222497 Bullies, 4129 online  
  • Register
Our Sponsors:

Results 11 to 20 of 150
Page 2 of 15 FirstFirst 12 345612 ... LastLast
Sponsored Links Spacer Image
  1. Matt Phillips is online now
    Matt Phillips's Avatar

    NOTE TO SELF - MOAR GRAPPLE - GET A NORMAL HAIR CUT - REPEAT

    Join Date
    May 2002
    Location
    Bahstun
    Posts
    9,480

    Posted On:
    6/29/2009 9:32am

    supporting member
     Style: Submission Grappling

    --
    Hell yeah! Hell no!
    Quote Originally Posted by 1point2 View Post
    Uh, OK.

    A) References?

    B) Read the dozen BJJ ?= Judo threads on the site

    C) Kano's opinion was that one should learn throwing first, then groundwork, because he saw that as the easier path. I see this born out regularly on this site. People who learn throwing before groundwork have a set of powerful throws, and can develop sick groundwork. Those who learn groundwork first often rely on a different set of takedowns and sacrifice throws that resemble their existing groundwork, instead of learning the new skillset. If you disagree, fine. But it was a valid choice for curriculum.

    D) Kuzushi is a major part of judo, but if you read Kano's book, he clearly lays out a number of different principles that make up judo. Maximum efficiency, minimum effort is certainly more central.
    I can provide some references for the above, but it would help if you could indicate which aspects of it you would like to see supported. I have pretty much just stated the common history of the events in question, and then offered an opinion.
    Now darkness comes; you don't know if the whales are coming. - Royce Gracie


    KosherKickboxer has t3h r34l chi sao

    In De Janerio, in blackest night,
    Luta Livre flees the fight,
    Behold Maeda's sacred tights;
    Beware my power... Blue Lantern's light!
  2. 1point2 is offline
    1point2's Avatar

    Senior Member

    Join Date
    Feb 2006
    Posts
    4,103

    Posted On:
    6/29/2009 9:35am

    Join us... or die
     Style: 剛 and 柔

    --
    Hell yeah! Hell no!
    I don't understand what histories of BJJ and Judo you're basing your argument on.

    I also don't know whose BJJ = Judo position you're arguing against.
    What a disgrace it is for a man to grow old without ever seeing the beauty and strength of which his body is capable. -Xenophon's Socrates
  3. Matt Phillips is online now
    Matt Phillips's Avatar

    NOTE TO SELF - MOAR GRAPPLE - GET A NORMAL HAIR CUT - REPEAT

    Join Date
    May 2002
    Location
    Bahstun
    Posts
    9,480

    Posted On:
    6/29/2009 9:51am

    supporting member
     Style: Submission Grappling

    --
    Hell yeah! Hell no!
    I'm not arguing against anyone in particular, and I certainly don't want to single anyone out for what might be seen as an attack. I am simply asking if it is fair (and accurate) to credit Kano and Judo with providing the foundation for BJJ.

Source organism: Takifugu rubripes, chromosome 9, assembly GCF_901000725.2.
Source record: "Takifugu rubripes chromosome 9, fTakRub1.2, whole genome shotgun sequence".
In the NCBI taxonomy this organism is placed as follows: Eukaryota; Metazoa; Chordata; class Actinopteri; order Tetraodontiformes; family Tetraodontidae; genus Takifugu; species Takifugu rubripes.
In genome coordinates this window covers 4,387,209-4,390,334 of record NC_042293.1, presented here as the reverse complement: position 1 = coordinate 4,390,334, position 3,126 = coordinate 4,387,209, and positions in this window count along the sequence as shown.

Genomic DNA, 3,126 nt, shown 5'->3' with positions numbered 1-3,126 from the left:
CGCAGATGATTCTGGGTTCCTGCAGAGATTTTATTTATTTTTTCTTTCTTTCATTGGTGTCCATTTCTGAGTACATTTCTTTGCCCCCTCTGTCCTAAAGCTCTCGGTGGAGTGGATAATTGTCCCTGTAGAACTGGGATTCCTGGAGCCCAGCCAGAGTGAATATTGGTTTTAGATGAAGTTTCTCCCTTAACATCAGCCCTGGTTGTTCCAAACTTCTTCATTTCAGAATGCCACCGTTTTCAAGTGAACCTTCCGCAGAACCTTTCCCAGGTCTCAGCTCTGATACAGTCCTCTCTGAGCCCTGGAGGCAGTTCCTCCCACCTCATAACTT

Let me just list out the facts from the historical record I referred to, and you can tell me which ones you think require further support.

    Kano's original formulation of Judo did not include its Ne Waza techniques yet.

    Kano's students famously defeated all other invited styles of JJJ in a series of matches organized by the Police.

    Proctitioners of Fusen-ryu defeated several Judoka in challenge matches.

    These matches happen after the matches at the police academy.

    After the defeat of his students Kano encorporated Ne Waza from Fusen-ryu into Kodokan Judo.

    Many Judoka becan to use the new techniques to win Judo competitions.

    Kano established Kosen Judo and the 7 University system, and modified the practice of Judo (outside these venues) to reduce the application of Ne Waza to Judo competition.

    Kano sends several Ne Waza specialists, including Maeda, abroad as embassadors of the sport.

    Maeda teaches Kosen Judo techniques to Carlos Gracie.

    Just bold the entries you would like references for, or indicate any other part of what I wrote that I may have ommitted.
    Now darkness comes; you don't know if the whales are coming. - Royce Gracie


    KosherKickboxer has t3h r34l chi sao

    In De Janerio, in blackest night,
    Luta Livre flees the fight,
    Behold Maeda's sacred tights;
    Beware my power... Blue Lantern's light!
  4. 1point2 is offline
    1point2's Avatar

    Senior Member

    Join Date
    Feb 2006
    Posts
    4,103

    Posted On:
    6/29/2009 9:57am

    Join us... or die
     Style: 剛 and 柔

    --
    Hell yeah! Hell no!
    Quote Originally Posted by War Wheel View Post
    I'm not arguing against anyone in particular, and I certainly don't want to single anyone out for what might be seen as an attack. I am simply asking if it is fair (and accurate) to credit Kano and Judo with providing the foundation for BJJ.

    Let me just list out the facts from the historical record I referred to, and you can tell me which ones you think require further support.

    Kano's original formulation of Judo did not include its Ne Waza techniques yet.

    Kano's students famously defeated all other invited styles of JJJ in a series of matches organized by the Police.

    Proctitioners of Fusen-ryu defeated several Judoka in challenge matches.

    These matches happen after the matches at the police academy.